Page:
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HEALTH CARE | LABOR SHORTAGE

Meriter, UW announce efforts to boost health care workforce

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UnityPoint Health-Meriter

UnityPoint Health-Meriter in Madison.

In efforts to boost the health care workforce, UnityPoint Health-Meriter is building a training center along the Beltline and UW Health is expanding efforts to recruit nurses and train other workers.

Meriter’s $6.9 million facility, called the Jeff Levy Education Center, is supported by a $1.2 million donation by Madison businessman Jeff Levy and gifts through the Meriter Foundation. It is going up off the Beltline near Todd Drive.

The center will support nursing education, community education and recruitment and training of other health workers, Meriter said in a statement.

“The country is facing a mounting health care worker shortage,” Meriter said. “While this issue is not unique to Dane County and UnityPoint Health-Meriter, Meriter recognizes the important role we, as a community health care system, can play in helping to address this problem in our region.”

UW Health said a “significant donation” from Verona-based electronic medical records maker Epic Systems Corp. will kick-start its effort to expand nursing recruitment and community-based health care apprenticeships.

“The demand for health care is increasing, but the supply of health care workers is not,” Dr. Alan Kaplan, UW Health CEO, said in a statement. “Even those with good insurance may face the prospect that care is not readily available because there are not enough health care workers to provide it.”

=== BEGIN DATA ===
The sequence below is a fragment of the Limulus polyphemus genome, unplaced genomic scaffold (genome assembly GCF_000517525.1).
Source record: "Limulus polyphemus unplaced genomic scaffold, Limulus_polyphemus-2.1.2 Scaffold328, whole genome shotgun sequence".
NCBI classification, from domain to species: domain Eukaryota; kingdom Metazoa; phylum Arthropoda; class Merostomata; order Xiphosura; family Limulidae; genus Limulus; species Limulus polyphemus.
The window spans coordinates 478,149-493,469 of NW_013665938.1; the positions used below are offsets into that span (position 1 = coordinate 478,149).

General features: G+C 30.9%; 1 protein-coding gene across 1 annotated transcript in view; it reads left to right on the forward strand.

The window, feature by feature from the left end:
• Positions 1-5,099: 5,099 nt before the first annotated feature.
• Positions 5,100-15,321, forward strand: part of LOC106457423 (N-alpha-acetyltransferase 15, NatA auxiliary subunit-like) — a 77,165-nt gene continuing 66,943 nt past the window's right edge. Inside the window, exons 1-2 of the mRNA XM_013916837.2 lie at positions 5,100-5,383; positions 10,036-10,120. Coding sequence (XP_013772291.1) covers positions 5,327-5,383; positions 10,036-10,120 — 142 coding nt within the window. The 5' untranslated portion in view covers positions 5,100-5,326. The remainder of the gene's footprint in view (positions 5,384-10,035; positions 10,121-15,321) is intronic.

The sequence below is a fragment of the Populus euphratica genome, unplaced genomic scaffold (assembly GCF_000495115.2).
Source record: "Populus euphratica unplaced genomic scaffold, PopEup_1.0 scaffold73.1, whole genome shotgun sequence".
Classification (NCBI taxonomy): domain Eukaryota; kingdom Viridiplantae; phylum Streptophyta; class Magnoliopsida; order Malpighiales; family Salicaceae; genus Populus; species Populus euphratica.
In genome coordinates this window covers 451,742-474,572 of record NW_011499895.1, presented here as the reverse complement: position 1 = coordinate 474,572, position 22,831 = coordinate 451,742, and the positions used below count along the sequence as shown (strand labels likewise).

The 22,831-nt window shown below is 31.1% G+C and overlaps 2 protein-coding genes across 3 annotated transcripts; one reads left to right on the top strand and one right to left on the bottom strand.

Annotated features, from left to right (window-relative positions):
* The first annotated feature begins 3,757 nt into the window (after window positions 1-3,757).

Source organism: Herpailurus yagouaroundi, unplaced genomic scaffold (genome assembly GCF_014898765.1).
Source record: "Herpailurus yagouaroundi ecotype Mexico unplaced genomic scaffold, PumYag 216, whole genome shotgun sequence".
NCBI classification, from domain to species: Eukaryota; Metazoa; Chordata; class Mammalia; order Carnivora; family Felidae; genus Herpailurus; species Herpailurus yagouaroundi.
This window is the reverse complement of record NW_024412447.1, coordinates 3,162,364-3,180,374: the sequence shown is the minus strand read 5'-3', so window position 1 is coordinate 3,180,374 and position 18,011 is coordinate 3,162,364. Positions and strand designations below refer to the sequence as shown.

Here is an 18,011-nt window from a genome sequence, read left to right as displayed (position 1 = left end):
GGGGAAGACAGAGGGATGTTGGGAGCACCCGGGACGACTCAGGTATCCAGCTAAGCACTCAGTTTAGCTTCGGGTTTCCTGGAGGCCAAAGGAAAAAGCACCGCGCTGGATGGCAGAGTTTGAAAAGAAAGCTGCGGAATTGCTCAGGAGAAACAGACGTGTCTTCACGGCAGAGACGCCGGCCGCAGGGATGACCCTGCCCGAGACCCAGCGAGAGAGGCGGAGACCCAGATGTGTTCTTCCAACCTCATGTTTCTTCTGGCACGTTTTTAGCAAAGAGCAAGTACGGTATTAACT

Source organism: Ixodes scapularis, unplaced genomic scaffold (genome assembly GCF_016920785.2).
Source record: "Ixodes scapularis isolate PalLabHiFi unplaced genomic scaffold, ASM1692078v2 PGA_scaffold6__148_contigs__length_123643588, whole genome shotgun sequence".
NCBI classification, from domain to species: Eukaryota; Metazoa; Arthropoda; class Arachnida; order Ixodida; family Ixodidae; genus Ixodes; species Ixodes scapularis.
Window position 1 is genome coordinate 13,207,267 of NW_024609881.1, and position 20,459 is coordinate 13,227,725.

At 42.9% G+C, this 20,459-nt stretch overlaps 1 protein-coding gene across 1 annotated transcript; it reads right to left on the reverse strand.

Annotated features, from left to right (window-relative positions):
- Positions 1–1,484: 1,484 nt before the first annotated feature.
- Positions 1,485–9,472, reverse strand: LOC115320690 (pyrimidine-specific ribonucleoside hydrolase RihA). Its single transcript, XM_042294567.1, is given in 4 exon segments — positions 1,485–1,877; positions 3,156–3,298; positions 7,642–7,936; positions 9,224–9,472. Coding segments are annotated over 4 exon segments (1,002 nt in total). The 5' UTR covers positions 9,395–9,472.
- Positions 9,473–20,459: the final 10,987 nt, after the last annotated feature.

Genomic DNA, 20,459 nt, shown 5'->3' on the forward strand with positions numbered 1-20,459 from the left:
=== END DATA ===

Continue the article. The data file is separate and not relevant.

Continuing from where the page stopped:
A new UW program will support students through the process of earning a certified nursing assistant credential, followed by an associate degree in nursing and bachelor’s degree in nursing. Participants will be employed at UW Health during the process and their educational costs will be covered.

Youth apprenticeship opportunities will increase, and adult apprenticeship programs will focus on licensed practical nursing, ophthalmology technicians and assistants, paramedics, respiratory therapy, and dietetics and patient nutrition services.

Wisconsin faces a deficit of more than 8,000 health care positions across the state, including about 3,500 in the Madison area, said Bridgett Willey, director of Allied Health Education and Career Pathways at UW Health.

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